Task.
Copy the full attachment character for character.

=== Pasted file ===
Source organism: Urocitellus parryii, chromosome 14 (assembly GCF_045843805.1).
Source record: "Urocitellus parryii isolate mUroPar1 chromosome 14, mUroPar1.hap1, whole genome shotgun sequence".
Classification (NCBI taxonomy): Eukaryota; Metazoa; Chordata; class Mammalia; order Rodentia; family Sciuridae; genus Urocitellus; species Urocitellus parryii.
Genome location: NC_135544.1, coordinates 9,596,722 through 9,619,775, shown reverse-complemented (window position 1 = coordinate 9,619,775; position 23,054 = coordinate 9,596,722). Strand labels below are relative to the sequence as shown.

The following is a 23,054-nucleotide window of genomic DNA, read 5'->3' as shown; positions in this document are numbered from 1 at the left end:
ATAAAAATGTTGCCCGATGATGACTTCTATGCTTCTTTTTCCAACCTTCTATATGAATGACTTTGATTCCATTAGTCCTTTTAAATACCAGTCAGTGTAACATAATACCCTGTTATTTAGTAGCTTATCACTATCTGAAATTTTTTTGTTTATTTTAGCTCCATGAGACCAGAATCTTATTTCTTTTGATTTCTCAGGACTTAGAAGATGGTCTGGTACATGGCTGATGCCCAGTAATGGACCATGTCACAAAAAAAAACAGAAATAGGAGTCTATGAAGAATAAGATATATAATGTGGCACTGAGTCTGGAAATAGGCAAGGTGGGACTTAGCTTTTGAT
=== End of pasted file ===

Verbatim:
Source organism: Urocitellus parryii, chromosome 14 (assembly GCF_045843805.1).
Source record: "Urocitellus parryii isolate mUroPar1 chromosome 14, mUroPar1.hap1, whole genome shotgun sequence".
Classification (NCBI taxonomy): Eukaryota; Metazoa; Chordata; class Mammalia; order Rodentia; family Sciuridae; genus Urocitellus; species Urocitellus parryii.
Genome location: NC_135544.1, coordinates 9,596,722 through 9,619,775, shown reverse-complemented (window position 1 = coordinate 9,619,775; position 23,054 = coordinate 9,596,722). Strand labels below are relative to the sequence as shown.

The following is a 23,054-nucleotide window of genomic DNA, read 5'->3' as shown; positions in this document are numbered from 1 at the left end:
ATAAAAATGTTGCCCGATGATGACTTCTATGCTTCTTTTTCCAACCTTCTATATGAATGACTTTGATTCCATTAGTCCTTTTAAATACCAGTCAGTGTAACATAATACCCTGTTATTTAGTAGCTTATCACTATCTGAAATTTTTTTGTTTATTTTAGCTCCATGAGACCAGAATCTTATTTCTTTTGATTTCTCAGGACTTAGAAGATGGTCTGGTACATGGCTGATGCCCAGTAATGGACCATGTCACAAAAAAAAACAGAAATAGGAGTCTATGAAGAATAAGATATATAATGTGGCACTGAGTCTGGAAATAGGCAAGGTGGGACTTAGCTTTTGAT